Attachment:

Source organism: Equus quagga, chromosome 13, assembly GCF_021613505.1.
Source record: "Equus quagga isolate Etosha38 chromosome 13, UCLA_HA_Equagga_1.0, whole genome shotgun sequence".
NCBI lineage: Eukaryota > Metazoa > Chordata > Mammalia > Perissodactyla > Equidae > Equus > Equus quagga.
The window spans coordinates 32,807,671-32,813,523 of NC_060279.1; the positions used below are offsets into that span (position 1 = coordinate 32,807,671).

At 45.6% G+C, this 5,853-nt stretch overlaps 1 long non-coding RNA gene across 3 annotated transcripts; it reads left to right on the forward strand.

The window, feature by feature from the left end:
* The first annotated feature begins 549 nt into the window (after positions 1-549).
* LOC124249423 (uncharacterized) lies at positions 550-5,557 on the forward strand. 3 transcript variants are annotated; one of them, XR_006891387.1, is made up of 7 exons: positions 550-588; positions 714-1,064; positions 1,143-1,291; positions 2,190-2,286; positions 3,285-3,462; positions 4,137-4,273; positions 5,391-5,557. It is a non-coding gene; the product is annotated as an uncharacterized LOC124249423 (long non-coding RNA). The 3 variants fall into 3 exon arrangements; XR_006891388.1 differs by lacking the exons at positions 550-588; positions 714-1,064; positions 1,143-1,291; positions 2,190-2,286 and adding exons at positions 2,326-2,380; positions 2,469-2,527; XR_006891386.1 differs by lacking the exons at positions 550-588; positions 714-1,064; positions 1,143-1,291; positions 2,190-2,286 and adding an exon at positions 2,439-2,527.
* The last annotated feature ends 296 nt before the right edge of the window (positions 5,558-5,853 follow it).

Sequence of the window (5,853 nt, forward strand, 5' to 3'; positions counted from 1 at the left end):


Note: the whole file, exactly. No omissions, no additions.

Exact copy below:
Source organism: Equus quagga, chromosome 13, assembly GCF_021613505.1.
Source record: "Equus quagga isolate Etosha38 chromosome 13, UCLA_HA_Equagga_1.0, whole genome shotgun sequence".
NCBI lineage: Eukaryota > Metazoa > Chordata > Mammalia > Perissodactyla > Equidae > Equus > Equus quagga.
The window spans coordinates 32,807,671-32,813,523 of NC_060279.1; the positions used below are offsets into that span (position 1 = coordinate 32,807,671).

At 45.6% G+C, this 5,853-nt stretch overlaps 1 long non-coding RNA gene across 3 annotated transcripts; it reads left to right on the forward strand.

The window, feature by feature from the left end:
* The first annotated feature begins 549 nt into the window (after positions 1-549).
* LOC124249423 (uncharacterized) lies at positions 550-5,557 on the forward strand. 3 transcript variants are annotated; one of them, XR_006891387.1, is made up of 7 exons: positions 550-588; positions 714-1,064; positions 1,143-1,291; positions 2,190-2,286; positions 3,285-3,462; positions 4,137-4,273; positions 5,391-5,557. It is a non-coding gene; the product is annotated as an uncharacterized LOC124249423 (long non-coding RNA). The 3 variants fall into 3 exon arrangements; XR_006891388.1 differs by lacking the exons at positions 550-588; positions 714-1,064; positions 1,143-1,291; positions 2,190-2,286 and adding exons at positions 2,326-2,380; positions 2,469-2,527; XR_006891386.1 differs by lacking the exons at positions 550-588; positions 714-1,064; positions 1,143-1,291; positions 2,190-2,286 and adding an exon at positions 2,439-2,527.
* The last annotated feature ends 296 nt before the right edge of the window (positions 5,558-5,853 follow it).

Sequence of the window (5,853 nt, forward strand, 5' to 3'; positions counted from 1 at the left end):